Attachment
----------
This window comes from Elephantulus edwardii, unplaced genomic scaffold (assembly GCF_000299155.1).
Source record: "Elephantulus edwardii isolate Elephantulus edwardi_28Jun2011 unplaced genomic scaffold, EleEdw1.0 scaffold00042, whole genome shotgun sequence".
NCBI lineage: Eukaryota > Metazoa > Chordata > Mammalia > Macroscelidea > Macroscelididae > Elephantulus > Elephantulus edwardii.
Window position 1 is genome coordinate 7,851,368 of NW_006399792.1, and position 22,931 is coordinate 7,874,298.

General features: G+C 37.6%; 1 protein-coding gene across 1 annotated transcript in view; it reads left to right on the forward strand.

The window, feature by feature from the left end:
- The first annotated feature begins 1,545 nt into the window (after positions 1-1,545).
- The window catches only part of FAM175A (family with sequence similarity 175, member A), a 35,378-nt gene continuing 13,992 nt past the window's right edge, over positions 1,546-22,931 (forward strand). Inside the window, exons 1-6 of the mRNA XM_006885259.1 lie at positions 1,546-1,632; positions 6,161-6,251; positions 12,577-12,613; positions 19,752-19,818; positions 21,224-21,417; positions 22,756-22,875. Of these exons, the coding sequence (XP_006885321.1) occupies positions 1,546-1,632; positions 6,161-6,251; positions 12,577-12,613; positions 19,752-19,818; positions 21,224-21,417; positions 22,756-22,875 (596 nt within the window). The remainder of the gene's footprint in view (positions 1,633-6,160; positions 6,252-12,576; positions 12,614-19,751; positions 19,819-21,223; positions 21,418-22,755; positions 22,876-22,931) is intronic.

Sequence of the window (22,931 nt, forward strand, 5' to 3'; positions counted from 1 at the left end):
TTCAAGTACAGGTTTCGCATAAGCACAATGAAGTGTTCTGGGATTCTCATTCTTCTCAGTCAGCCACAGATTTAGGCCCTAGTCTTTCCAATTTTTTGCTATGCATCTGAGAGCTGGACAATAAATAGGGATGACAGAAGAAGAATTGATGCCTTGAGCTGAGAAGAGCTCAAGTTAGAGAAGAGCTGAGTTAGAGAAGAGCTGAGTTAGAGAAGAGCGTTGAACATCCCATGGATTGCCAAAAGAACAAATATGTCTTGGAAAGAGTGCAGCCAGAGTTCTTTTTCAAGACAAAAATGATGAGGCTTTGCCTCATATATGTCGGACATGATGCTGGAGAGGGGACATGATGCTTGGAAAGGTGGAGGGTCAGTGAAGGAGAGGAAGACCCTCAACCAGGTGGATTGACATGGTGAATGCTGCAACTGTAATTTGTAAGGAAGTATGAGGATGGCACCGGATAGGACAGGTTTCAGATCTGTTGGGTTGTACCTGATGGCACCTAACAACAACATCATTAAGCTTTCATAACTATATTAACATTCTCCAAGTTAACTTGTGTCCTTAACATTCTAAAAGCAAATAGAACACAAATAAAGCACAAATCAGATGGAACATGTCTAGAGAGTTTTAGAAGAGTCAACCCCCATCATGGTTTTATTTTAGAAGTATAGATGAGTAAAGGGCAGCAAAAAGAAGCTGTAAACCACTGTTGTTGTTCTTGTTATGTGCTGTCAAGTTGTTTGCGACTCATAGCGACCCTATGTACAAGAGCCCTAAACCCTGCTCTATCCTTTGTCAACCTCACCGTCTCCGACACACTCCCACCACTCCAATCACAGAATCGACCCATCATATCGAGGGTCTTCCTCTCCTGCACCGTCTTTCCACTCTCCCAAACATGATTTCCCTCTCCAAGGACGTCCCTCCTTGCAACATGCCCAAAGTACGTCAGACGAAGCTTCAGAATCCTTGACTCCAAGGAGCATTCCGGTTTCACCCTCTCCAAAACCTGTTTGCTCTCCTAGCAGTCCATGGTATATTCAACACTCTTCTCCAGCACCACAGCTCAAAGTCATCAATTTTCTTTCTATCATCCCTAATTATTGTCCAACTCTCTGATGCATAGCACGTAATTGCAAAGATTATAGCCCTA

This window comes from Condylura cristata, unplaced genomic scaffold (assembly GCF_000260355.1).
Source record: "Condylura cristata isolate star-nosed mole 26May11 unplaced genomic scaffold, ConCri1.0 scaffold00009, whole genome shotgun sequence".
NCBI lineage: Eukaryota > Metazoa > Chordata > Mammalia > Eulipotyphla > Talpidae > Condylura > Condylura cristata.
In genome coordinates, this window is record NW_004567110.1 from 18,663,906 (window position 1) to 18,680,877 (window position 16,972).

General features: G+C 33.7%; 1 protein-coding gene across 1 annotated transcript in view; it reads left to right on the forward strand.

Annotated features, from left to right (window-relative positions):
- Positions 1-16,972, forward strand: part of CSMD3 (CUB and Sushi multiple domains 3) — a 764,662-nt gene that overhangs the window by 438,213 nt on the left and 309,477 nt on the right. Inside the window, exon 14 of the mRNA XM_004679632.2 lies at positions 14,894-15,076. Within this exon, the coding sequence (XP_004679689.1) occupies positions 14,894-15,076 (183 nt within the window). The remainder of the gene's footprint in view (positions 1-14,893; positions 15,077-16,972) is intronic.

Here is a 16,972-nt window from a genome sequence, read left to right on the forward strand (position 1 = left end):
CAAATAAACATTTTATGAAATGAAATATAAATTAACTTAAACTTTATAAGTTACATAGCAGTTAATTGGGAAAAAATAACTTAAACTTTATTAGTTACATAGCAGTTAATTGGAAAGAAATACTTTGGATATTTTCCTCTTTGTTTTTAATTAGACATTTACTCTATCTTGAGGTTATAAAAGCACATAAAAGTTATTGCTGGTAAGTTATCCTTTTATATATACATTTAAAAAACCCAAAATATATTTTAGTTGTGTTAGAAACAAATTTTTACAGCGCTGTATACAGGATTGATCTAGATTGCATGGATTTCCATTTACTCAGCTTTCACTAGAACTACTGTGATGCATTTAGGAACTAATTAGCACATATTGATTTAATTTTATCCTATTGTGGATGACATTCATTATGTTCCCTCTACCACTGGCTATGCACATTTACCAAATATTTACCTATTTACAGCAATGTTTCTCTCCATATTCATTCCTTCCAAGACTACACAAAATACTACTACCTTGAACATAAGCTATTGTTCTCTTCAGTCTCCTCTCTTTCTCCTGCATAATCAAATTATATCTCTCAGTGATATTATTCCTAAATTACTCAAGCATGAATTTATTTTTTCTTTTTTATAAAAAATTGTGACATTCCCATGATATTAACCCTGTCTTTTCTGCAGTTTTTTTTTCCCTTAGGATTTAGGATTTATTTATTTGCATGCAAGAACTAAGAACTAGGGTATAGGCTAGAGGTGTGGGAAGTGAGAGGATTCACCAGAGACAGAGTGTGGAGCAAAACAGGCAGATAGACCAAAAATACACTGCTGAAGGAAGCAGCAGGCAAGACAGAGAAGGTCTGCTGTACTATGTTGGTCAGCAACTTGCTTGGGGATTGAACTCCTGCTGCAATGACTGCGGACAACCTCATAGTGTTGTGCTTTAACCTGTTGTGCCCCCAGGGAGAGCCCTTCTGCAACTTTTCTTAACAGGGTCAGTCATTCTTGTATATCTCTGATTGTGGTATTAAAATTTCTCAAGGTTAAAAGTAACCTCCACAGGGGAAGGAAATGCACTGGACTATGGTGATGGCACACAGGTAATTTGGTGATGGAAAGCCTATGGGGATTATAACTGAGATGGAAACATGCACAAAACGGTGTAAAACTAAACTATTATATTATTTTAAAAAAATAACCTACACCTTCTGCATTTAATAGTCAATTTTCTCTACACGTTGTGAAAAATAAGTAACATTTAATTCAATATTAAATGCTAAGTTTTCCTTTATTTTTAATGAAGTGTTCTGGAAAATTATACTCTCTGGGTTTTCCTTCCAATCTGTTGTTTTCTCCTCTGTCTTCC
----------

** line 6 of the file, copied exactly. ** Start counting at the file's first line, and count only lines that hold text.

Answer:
The window, feature by feature from the left end: